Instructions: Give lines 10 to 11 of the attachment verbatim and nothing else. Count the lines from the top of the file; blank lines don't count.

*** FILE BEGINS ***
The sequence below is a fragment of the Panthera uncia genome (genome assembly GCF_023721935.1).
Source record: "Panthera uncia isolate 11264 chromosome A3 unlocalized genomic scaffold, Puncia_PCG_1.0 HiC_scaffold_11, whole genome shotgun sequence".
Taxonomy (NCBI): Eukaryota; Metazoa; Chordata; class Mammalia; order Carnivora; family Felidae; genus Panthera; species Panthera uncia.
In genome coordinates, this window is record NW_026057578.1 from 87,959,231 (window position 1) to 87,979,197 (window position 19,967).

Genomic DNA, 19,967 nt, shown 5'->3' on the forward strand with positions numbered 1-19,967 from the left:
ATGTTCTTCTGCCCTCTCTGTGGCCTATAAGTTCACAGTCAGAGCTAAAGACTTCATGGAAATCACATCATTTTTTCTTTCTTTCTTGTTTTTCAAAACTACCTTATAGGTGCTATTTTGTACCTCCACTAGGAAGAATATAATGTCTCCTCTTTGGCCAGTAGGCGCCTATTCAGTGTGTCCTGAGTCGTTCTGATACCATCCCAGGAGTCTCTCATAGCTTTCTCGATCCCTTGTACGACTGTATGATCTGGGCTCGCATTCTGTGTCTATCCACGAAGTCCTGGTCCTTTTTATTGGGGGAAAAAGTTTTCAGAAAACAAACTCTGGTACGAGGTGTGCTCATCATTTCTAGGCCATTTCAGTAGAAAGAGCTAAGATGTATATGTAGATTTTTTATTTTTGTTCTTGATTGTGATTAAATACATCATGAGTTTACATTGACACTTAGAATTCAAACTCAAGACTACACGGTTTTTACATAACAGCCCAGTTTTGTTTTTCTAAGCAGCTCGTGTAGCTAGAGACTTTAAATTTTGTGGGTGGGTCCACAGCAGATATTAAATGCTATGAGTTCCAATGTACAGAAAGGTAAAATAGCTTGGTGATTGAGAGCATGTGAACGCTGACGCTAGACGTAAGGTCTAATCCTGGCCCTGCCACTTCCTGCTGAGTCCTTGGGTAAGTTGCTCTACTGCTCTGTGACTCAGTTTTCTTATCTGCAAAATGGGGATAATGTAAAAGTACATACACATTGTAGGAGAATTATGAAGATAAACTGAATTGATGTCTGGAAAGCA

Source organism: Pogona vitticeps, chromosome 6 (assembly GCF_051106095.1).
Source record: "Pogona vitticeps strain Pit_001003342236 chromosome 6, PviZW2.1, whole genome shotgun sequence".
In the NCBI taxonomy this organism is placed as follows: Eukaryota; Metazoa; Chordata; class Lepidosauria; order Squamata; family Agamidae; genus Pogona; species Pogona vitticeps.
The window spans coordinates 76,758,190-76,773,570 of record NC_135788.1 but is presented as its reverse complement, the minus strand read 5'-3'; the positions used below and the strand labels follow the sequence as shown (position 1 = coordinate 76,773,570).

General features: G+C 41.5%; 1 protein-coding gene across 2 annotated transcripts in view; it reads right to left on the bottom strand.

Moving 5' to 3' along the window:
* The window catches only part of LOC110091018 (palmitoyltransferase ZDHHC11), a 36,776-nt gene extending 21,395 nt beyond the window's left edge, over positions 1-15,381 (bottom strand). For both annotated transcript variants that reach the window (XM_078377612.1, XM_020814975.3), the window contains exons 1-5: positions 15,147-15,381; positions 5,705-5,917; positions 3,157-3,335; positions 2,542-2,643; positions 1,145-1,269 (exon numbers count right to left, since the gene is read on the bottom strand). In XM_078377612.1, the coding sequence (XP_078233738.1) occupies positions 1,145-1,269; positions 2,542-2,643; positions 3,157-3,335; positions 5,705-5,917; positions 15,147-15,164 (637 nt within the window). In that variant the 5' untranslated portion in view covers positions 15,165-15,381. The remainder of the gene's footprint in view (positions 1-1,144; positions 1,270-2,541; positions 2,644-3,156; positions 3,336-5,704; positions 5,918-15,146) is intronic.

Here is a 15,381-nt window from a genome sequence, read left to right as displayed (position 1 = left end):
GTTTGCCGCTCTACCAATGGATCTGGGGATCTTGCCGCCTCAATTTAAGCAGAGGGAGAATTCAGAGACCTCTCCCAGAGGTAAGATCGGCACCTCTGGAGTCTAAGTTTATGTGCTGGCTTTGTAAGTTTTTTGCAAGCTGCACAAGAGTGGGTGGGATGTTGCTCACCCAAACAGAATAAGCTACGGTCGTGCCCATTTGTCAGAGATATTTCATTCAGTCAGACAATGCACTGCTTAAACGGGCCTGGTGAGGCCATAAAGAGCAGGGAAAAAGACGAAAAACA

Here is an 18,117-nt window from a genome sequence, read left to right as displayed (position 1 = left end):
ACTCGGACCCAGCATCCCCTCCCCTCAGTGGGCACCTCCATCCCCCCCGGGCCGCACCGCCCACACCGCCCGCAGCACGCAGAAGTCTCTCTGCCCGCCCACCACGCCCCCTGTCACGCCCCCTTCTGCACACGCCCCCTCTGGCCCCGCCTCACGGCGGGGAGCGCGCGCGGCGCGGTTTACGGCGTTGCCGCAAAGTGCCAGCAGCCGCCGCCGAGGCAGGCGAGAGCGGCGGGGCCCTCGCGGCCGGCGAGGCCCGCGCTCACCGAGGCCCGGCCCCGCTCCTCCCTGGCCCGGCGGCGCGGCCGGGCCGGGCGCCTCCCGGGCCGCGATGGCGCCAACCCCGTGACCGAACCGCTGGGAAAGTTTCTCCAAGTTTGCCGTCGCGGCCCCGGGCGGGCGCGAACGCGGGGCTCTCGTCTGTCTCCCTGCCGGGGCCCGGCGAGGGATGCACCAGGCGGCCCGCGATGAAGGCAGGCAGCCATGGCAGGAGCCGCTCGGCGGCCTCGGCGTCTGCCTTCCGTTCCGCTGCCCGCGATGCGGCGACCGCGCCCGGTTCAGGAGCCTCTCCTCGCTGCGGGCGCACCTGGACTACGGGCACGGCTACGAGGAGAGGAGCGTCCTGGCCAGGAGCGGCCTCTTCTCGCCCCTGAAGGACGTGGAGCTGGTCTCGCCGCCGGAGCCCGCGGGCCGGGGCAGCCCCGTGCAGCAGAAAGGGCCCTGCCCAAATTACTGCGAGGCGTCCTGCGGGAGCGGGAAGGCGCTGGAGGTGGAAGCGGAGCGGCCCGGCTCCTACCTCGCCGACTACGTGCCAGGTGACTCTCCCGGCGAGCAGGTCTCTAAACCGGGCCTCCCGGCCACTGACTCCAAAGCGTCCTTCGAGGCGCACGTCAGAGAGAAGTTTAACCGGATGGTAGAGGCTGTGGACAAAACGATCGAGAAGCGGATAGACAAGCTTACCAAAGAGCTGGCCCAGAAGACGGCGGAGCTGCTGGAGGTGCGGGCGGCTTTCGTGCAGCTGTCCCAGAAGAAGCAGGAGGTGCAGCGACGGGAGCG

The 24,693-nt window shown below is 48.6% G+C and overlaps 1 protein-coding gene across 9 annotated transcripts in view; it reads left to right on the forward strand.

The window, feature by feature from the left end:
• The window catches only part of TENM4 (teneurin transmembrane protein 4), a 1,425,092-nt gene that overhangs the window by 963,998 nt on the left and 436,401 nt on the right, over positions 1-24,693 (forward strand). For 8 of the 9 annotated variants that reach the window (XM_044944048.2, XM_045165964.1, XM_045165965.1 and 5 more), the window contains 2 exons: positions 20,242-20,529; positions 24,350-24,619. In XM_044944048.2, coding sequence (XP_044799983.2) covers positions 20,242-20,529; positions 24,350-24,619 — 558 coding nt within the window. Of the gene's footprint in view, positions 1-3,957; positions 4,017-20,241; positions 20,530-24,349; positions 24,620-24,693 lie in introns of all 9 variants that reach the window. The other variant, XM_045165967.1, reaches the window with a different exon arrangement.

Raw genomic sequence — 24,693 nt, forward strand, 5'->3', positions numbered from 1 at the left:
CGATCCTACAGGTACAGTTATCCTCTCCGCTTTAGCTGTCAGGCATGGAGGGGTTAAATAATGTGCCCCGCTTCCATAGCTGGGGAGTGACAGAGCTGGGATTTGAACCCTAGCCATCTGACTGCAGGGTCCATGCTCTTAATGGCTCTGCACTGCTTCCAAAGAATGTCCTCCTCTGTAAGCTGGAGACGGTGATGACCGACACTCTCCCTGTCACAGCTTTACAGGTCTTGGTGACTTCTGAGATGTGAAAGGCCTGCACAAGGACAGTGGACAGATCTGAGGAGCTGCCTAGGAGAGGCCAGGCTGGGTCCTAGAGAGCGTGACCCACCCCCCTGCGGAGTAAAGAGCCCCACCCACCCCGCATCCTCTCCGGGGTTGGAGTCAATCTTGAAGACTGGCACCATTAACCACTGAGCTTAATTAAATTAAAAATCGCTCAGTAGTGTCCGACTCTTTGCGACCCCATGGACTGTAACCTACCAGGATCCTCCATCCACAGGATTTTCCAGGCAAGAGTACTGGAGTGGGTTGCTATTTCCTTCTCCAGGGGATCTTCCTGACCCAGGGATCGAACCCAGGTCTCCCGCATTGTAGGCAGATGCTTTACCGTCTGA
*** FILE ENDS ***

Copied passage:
The window spans coordinates 76,758,190-76,773,570 of record NC_135788.1 but is presented as its reverse complement, the minus strand read 5'-3'; the positions used below and the strand labels follow the sequence as shown (position 1 = coordinate 76,773,570).

General features: G+C 41.5%; 1 protein-coding gene across 2 annotated transcripts in view; it reads right to left on the bottom strand.